A critical pitch
Teachers show solidarity as possible strike looms
“R-E-S-P-E-C-T, find out what it means to me …” rang a familiar refrain through loudspeakers set up outside of the Chico Holiday Inn Monday (March 9) afternoon. Aretha Franklin’s plea for fair treatment served as a metaphor for the demands of hundreds of educators assembled outside the building where school district officials and teacher union reps met to discuss contract negotiations.
The threat of a strike—which would be the first in the district’s history—has loomed since talks about wage increases, benefits, internal management and other issues between the Chico Unified Teachers Association and the Chico Unified School District went south late last year (see “At an impasse,” Newslines, Feb. 26). A fact-finding hearing held at the hotel Monday prompted the teachers’ show of solidarity.
During the fact-finding process, a panel of three—one member from each side and a neutral person agreed on by each faction—meet to discuss the issues and see if an agreement can be reached. After the panel presents a report, the district can make its final offer, and the union can strike if its members vote to do so.
More than 500 teachers and their supporters met in the parking lot of Kmart on Pillsbury Road after school ended and then marched down Cohasset Road to a grassy piece of land in the Denny’s parking lot, next door to the hotel, for a brief rally and press conference. Many carried signs, with one frequent motto reading, “We’d rather be teaching.”
“Our goal is to get a settlement, not to have to strike,” Joe Asnault, a Chico High English teacher who serves as the union’s vice president, told the assembled teachers from the bed of a pickup truck, “but what the district is doing is arranging for a strike.”
Negotiations were in the works through 2014, before hitting a wall last October. In December, the teachers voted to give union leadership the right to call a strike if negotiations do not work. The union believes the school district is determined to force a strike. During CUSD’s Feb. 25 board meeting, its five-member panel voted to hire an outside labor consultant and approved a dozen resolutions outlining how to respond if teachers walk out.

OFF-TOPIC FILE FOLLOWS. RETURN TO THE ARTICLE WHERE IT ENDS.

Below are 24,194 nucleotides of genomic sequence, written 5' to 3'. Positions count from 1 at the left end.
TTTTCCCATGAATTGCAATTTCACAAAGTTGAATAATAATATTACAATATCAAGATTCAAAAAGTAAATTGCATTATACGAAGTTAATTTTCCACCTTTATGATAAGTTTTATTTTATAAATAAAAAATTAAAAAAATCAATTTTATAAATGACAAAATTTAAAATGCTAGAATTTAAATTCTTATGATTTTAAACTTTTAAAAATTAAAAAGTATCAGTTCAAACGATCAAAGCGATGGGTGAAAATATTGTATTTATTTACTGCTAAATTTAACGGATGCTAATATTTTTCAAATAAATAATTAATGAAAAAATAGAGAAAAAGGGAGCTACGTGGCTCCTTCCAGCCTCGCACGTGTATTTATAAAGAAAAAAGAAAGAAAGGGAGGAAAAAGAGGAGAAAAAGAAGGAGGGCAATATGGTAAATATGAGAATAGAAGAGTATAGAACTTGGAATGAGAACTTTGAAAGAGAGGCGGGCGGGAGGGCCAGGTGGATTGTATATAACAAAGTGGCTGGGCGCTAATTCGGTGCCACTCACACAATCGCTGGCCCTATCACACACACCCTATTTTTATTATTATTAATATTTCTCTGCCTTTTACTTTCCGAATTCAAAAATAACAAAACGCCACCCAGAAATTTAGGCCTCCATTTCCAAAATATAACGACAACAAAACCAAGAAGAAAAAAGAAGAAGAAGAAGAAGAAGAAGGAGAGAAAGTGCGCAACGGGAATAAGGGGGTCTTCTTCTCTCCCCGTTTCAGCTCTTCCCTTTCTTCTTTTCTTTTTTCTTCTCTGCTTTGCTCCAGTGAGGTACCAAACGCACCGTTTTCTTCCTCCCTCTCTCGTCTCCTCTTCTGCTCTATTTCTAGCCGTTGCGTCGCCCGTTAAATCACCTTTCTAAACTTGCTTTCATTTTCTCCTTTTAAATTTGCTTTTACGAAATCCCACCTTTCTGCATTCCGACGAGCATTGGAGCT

According to a March 6 press release, the union is further convinced the district wants teachers to strike because advertisements offering substitutes as much as $280 daily (several times the standard $78 paid under normal circumstances) have recently appeared on Craigslist, education employment site Edjoin, and other websites. Paying scab wages would cost the district more than $185,000 per day, the press release says, and Asnault warned the damage would be more than financial.
“The district keeps saying if we walk out there’s going to be some kind of quality education happening, as they’ve stated over and over again in emails and press releases,” Asnault told the crowd. “I don’t see how they can [promise quality education] because you’re not going to be there. They can’t do it, but what they can do is negotiate a fair settlement.
“I’m sad we have to be out here to do this, but the hope is when [the meeting] is done tonight we’re going to have a settlement and we won’t have to do this anymore,” he said.
No agreement was reached Monday night, as the fact-finding hearing turned into a multi-day session. On Tuesday, CUTA President Kevin Moretti said union or district reps couldn’t comment on what progress, if any, has been made by the panel, as all parties are under a gag order until the process ends.
Unless an agreement is reached soon, the threat of a strike remains. At the rally, Asnault said the union will continue to do informational picketing at four local campuses every Thursday, and at the next CUSD board meeting, scheduled for March 25.